Is it better to "buy local" instead of cheaply imported products from third-world countries? One might argue that it's better to support your local community, but surely we ought to be more cosmopolitan than that. Third-world workers need your custom more than your neighbour does. Granted, favouritism might be justified in case of pre-existing personal connections, but most of us don't personally know the producers of local products. But what if buying direct could help foster such connections, thereby strengthening local communities (in a more robust way than merely benefiting a local individual)? That may be a better argument -- what do you think? (Of course, this won't apply to indirect/retail purchases.)
For an alternative argument: some worry about wasting fossil fuels by transporting goods halfway across the world. But does shipping really have that much impact, compared to other sources of carbon emissions (e.g. cars, industry, etc.)? Doesn't this argument risk ignoring price signals? The fact that foreign products remain cheaper than local goods, even after the cost of transportation, seems to indicate significant differences in production efficiency. Those goods are easier to produce overseas; our bumbling efforts can't compare, so we would do better to specialize in some other area that we are better suited to.
This counterargument is flawed, of course, because the environmental damage caused by emissions is not factored into the price. So we can't really know whether foreign imports are all-things-considered more efficient after all. (Damn corporate feudalists, thwarting the free market with their unprincipled opposition to eco-taxes!) If the cheapness of foreign imports is due to this environmental vandalism -- damaging our common property without permission -- then it would presumably be better to buy local. The cheaper alternative is no more truly "efficient" than buying stolen goods. It's only cheap because you aren't paying the true price.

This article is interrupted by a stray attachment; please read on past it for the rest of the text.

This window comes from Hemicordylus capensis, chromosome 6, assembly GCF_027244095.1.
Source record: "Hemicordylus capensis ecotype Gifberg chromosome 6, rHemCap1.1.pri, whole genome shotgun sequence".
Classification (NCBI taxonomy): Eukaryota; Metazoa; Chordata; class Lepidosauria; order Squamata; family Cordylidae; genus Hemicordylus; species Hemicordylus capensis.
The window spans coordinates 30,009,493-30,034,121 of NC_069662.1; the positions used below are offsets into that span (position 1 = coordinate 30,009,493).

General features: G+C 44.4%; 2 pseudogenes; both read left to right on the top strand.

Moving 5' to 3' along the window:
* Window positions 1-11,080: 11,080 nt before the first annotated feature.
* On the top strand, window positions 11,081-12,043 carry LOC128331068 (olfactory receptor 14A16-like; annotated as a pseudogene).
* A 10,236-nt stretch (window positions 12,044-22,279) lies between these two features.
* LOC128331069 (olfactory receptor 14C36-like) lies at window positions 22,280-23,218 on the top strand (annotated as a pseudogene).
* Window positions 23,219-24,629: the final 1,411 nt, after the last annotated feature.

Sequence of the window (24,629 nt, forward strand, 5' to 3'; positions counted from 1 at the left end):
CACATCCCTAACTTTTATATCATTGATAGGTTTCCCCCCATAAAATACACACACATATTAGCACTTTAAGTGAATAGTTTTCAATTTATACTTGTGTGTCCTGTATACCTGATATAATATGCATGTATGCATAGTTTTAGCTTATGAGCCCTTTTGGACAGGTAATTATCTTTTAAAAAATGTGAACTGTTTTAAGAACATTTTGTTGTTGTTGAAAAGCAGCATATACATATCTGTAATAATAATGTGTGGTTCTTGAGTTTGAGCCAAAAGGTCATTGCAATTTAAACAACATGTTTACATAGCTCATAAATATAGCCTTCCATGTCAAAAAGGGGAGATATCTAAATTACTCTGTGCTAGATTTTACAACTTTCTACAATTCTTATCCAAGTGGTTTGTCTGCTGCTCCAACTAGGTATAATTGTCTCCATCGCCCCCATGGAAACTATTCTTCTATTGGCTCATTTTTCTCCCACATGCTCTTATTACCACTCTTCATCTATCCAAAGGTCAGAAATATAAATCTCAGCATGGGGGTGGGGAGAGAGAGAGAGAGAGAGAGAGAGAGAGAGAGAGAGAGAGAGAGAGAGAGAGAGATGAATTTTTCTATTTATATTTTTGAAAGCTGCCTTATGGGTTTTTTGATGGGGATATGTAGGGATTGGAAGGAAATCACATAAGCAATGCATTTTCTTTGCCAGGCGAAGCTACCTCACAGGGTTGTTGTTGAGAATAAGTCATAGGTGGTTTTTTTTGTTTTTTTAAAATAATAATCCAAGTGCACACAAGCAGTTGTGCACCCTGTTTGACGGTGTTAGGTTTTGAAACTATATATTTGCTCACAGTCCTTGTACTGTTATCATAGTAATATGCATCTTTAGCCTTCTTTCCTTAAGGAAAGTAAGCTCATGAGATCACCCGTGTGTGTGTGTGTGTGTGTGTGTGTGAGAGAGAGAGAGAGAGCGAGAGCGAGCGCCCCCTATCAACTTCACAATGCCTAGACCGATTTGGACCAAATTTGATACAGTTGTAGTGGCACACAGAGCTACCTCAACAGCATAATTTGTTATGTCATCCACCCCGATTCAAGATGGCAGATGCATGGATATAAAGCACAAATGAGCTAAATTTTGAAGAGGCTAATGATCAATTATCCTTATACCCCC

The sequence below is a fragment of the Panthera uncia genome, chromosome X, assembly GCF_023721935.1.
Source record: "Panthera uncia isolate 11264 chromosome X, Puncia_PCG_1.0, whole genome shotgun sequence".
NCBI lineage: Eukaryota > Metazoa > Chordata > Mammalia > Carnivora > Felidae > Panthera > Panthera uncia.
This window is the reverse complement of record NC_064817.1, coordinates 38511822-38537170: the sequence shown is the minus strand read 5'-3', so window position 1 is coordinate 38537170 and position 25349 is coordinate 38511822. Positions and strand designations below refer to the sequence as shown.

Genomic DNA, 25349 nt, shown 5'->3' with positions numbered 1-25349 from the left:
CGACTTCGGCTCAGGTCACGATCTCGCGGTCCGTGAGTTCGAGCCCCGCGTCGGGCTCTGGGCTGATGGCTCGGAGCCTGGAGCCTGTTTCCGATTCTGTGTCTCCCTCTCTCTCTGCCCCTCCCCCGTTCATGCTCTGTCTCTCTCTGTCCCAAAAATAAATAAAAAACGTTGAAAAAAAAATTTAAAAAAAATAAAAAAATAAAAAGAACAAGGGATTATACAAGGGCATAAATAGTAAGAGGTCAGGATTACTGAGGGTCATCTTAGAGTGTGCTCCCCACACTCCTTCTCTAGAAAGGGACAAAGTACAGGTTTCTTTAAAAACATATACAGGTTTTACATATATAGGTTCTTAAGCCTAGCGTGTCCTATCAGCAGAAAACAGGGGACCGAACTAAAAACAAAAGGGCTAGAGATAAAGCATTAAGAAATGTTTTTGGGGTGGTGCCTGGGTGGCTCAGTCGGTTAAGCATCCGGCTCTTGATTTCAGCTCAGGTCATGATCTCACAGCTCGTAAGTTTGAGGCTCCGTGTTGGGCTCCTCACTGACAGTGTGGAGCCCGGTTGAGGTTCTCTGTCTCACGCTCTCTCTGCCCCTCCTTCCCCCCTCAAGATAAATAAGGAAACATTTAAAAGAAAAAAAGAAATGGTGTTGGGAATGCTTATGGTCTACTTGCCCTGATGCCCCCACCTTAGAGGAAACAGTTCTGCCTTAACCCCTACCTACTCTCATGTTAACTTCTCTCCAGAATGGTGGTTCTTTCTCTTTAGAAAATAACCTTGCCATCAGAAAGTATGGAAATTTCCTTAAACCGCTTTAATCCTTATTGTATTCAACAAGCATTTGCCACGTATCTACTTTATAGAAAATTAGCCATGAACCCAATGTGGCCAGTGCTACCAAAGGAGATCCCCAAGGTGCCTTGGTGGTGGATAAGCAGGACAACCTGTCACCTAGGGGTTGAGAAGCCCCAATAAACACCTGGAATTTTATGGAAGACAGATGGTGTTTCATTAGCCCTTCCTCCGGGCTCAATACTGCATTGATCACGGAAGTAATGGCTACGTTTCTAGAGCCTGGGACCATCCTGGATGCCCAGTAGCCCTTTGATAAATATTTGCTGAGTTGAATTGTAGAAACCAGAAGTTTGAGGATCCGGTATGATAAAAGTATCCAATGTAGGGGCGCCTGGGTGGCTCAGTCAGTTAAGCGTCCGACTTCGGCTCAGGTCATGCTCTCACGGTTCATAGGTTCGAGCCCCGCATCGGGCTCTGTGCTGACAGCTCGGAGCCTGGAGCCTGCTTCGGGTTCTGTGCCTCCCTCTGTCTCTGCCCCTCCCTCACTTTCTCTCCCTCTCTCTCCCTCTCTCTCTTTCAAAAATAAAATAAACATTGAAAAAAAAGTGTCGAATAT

But what of the other case? Suppose that, even after adding appropriate eco-taxes, imported goods would still be cheaper than local produce. Should we nevertheless buy local, just to reduce the environmental impacts? Correct me if I'm wrong, but my limited understanding of economics suggests not. The cheap price here indicates efficiency: relatively little (incl. environmental) cost is being imposed in order to obtain the benefit of the end product. If we want to reduce environmental impacts -- and of course we should -- then we should invest our limited resources where they would have a greater effect. That is, we should buy the cheap goods from overseas, transport emissions be damned, but then use the saved money to make a much bigger difference elsewhere. Perhaps we could bribe an inefficient industry to cut down hugely on their unnecessary emissions, for instance.
If you spent all your money reducing transport emissions by "buying local", you could no longer afford the much greater environmental benefits obtained by (say) reforming industry. In light of this opportunity cost, then, buying local -- like buying hybrid cars or solar panels -- might, ironically, be bad for the environment.
A final argument for localism might appeal to the security value of self-sufficiency. You might worry that the current global system is unsustainable, and that we need to invest locally now, so that the farmland is available and ready to feed us when the ships cease to arrive. This raises questions about how likely such a doomsday scenario is, and how much more difficult it would be to adjust if we remain dependent on foreign imports. (Also, it plausibly only applies to food imports. Our "reliance" on imports from less essential industries would hardly matter if we could live without them altogether.)
Which is the best of the offered arguments? Have I missed any better ones? What's the verdict: is it better to buy local?